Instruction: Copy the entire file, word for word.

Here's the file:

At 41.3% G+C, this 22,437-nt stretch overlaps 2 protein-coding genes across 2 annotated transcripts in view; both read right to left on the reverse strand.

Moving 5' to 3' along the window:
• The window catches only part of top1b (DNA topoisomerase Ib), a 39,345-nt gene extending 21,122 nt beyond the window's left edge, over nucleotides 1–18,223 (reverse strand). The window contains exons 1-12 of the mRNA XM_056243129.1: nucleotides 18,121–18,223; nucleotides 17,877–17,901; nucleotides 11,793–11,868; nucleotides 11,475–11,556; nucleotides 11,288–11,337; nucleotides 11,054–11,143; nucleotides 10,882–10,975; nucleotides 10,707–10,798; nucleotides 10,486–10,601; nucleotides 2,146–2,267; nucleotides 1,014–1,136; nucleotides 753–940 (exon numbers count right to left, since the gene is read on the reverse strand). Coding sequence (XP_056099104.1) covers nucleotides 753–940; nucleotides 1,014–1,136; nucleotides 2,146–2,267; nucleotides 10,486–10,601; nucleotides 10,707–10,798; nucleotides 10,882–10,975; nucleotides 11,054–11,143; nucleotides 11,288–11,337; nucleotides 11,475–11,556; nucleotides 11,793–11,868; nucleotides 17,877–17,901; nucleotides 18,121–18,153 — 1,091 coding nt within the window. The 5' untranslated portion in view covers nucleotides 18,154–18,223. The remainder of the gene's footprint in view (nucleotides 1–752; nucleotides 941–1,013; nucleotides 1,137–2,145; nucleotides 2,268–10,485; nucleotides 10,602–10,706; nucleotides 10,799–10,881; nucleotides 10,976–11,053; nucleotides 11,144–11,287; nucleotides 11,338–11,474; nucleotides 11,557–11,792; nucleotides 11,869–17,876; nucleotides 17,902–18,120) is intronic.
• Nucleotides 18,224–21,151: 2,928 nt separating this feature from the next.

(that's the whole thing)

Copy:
At 41.3% G+C, this 22,437-nt stretch overlaps 2 protein-coding genes across 2 annotated transcripts in view; both read right to left on the reverse strand.

Moving 5' to 3' along the window:
• The window catches only part of top1b (DNA topoisomerase Ib), a 39,345-nt gene extending 21,122 nt beyond the window's left edge, over nucleotides 1–18,223 (reverse strand). The window contains exons 1-12 of the mRNA XM_056243129.1: nucleotides 18,121–18,223; nucleotides 17,877–17,901; nucleotides 11,793–11,868; nucleotides 11,475–11,556; nucleotides 11,288–11,337; nucleotides 11,054–11,143; nucleotides 10,882–10,975; nucleotides 10,707–10,798; nucleotides 10,486–10,601; nucleotides 2,146–2,267; nucleotides 1,014–1,136; nucleotides 753–940 (exon numbers count right to left, since the gene is read on the reverse strand). Coding sequence (XP_056099104.1) covers nucleotides 753–940; nucleotides 1,014–1,136; nucleotides 2,146–2,267; nucleotides 10,486–10,601; nucleotides 10,707–10,798; nucleotides 10,882–10,975; nucleotides 11,054–11,143; nucleotides 11,288–11,337; nucleotides 11,475–11,556; nucleotides 11,793–11,868; nucleotides 17,877–17,901; nucleotides 18,121–18,153 — 1,091 coding nt within the window. The 5' untranslated portion in view covers nucleotides 18,154–18,223. The remainder of the gene's footprint in view (nucleotides 1–752; nucleotides 941–1,013; nucleotides 1,137–2,145; nucleotides 2,268–10,485; nucleotides 10,602–10,706; nucleotides 10,799–10,881; nucleotides 10,976–11,053; nucleotides 11,144–11,287; nucleotides 11,338–11,474; nucleotides 11,557–11,792; nucleotides 11,869–17,876; nucleotides 17,902–18,120) is intronic.
• Nucleotides 18,224–21,151: 2,928 nt separating this feature from the next.